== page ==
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St. Patrick's Day
Flowers For Him
Thinking Of You
Sympathy For The Home
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Flower Care Tips
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Flower Care Tips
Occasionally, substitutions may be necessary to create your bouquet due to the availability of certain flowers in various parts of the country. Care is taken to maintain the style, theme and color scheme of the arrangement, using flowers of equal value. Additionally, the substitution of certain keepsake items may be necessary due to increased demand, especially during major holidays. In single-flower arrangements, such as an all rose bouquet, or orchids, we will make every attempt to match the flower type, but may substitute with another color. Most floral arrangements last 4-6 days or longer, depending on the flowers used and the care they receive. these tips for longer-lasting, more vibrant flowers:
For loose bunches or boxed flowers
Keep your flowers in a cool place until you can get them in a flower food solution. Don't forget how important it is to follow the mixing directions on the flower food packet.
Fill a clean, deep vase with water and add flower food from your florist.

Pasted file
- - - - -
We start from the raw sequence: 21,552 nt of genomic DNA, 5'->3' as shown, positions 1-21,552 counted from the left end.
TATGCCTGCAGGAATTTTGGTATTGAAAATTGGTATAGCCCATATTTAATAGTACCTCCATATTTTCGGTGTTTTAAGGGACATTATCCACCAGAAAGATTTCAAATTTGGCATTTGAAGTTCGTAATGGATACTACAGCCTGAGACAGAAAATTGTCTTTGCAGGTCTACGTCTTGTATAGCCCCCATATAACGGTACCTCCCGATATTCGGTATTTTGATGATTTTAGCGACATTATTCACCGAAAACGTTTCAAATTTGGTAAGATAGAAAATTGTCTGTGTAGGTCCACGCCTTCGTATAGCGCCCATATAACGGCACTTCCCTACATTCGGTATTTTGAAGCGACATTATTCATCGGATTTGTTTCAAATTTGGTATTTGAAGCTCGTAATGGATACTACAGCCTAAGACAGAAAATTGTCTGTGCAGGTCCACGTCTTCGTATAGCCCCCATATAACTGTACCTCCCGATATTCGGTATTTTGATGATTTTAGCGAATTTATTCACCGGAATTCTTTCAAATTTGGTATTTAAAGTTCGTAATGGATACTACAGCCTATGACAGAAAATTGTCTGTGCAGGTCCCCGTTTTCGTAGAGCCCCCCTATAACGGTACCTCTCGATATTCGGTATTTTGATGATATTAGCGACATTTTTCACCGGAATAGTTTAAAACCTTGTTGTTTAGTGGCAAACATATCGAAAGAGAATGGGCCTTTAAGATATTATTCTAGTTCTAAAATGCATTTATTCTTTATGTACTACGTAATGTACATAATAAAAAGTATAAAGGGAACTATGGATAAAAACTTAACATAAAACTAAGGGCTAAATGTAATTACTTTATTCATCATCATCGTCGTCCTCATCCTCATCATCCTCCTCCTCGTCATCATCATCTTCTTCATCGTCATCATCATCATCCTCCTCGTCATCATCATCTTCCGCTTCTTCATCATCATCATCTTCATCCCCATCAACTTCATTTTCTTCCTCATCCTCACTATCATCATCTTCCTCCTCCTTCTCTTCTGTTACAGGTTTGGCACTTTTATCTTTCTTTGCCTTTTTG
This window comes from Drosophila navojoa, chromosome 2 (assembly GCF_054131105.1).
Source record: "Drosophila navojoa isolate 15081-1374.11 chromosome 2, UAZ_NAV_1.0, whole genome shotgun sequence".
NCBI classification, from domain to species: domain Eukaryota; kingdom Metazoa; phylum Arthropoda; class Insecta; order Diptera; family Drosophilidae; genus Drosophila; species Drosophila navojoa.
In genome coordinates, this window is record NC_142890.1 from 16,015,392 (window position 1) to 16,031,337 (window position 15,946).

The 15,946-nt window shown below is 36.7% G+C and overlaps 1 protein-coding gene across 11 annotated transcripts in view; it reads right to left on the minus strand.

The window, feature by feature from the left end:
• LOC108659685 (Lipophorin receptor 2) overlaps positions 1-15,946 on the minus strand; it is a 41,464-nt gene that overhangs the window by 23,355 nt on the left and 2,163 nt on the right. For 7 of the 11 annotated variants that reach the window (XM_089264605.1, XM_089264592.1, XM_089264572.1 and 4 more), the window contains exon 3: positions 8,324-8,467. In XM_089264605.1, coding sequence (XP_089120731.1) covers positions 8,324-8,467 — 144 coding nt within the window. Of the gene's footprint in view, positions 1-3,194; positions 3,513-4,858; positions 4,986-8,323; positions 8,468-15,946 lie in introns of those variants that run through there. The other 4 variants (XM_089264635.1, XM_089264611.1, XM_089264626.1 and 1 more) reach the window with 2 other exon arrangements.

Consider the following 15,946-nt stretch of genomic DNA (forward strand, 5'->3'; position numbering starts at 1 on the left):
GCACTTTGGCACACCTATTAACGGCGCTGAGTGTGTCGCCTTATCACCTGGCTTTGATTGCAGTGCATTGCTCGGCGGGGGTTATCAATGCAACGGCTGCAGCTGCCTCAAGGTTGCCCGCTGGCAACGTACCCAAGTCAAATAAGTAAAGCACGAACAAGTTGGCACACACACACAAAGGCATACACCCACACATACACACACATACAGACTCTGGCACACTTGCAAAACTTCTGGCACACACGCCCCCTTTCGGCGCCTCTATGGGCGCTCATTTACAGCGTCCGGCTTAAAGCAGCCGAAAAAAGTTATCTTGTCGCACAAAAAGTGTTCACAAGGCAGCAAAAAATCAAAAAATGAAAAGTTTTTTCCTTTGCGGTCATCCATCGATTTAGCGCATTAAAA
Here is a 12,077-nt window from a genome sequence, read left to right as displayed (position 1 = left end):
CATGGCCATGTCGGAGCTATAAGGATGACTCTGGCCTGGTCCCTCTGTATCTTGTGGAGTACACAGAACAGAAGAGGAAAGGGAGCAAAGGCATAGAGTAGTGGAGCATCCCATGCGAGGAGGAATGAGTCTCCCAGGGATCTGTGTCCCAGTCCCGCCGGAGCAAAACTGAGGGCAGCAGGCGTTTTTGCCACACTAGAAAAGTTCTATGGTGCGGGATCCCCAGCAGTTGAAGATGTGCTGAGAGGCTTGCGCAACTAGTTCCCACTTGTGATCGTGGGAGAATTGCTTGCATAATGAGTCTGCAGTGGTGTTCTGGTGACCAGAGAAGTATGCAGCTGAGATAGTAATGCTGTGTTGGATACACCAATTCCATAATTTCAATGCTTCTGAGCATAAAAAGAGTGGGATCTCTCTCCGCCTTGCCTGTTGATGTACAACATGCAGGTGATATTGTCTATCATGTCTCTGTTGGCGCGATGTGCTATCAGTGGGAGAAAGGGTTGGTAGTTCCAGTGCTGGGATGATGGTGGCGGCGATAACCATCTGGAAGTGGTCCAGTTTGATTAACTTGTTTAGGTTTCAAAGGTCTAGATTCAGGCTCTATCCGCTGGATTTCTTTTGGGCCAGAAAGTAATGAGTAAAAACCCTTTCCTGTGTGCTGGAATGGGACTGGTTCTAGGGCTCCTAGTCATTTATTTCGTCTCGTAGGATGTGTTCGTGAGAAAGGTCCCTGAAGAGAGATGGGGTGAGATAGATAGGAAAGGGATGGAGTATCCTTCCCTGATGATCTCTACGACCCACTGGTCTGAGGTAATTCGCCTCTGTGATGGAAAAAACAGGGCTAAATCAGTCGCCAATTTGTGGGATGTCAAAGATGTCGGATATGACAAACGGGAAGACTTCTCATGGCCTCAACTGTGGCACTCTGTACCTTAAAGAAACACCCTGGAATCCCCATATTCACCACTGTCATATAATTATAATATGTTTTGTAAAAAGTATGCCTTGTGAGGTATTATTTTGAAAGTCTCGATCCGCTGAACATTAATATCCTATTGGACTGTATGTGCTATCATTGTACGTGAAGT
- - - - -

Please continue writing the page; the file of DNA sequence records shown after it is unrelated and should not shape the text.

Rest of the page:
Remove leaves that will be below the waterline. Leaves in water will promote bacterial microbial growth that may limit water uptake by the flower.
Re-cut stems by removing one to two inches with a sharp knife. Place the flowers in the vase solution you've prepared.
For floral arrangements
Keep the vase filled (or floral foam soaked) with water. Flower foods make flowers last longer but it is important to follow the mixing directions on the flower food packet. Most packets are to be mixed with either a pint or a quart of water. Flower foods should not be diluted with more water than is specified on the packet.
If the water becomes cloudy, replace it entirely with new water. If possible, re-cut stems by removing one to two inches with a sharp knife. Be sure to use a sharp knife or clippers that will not crush the stems. Immediately place the stems into solution.
Keep flowers in a cool spot (65 to 72 degrees Fahrenheit), away from direct sunlight, heating or cooling vents, or directly under ceiling fans. Most flowers will last longer under cool conditions.
When selecting flowers, look for flowers with upright, firm petals and buds beginning to open. Yellow, spotted or drooping leaves are signs of age.
When using woody stems and branches (such as quince, forsythia or lilac), cut the stem with sharp pruning shears. Place them in warm water containing fresh flower food to promote flower opening.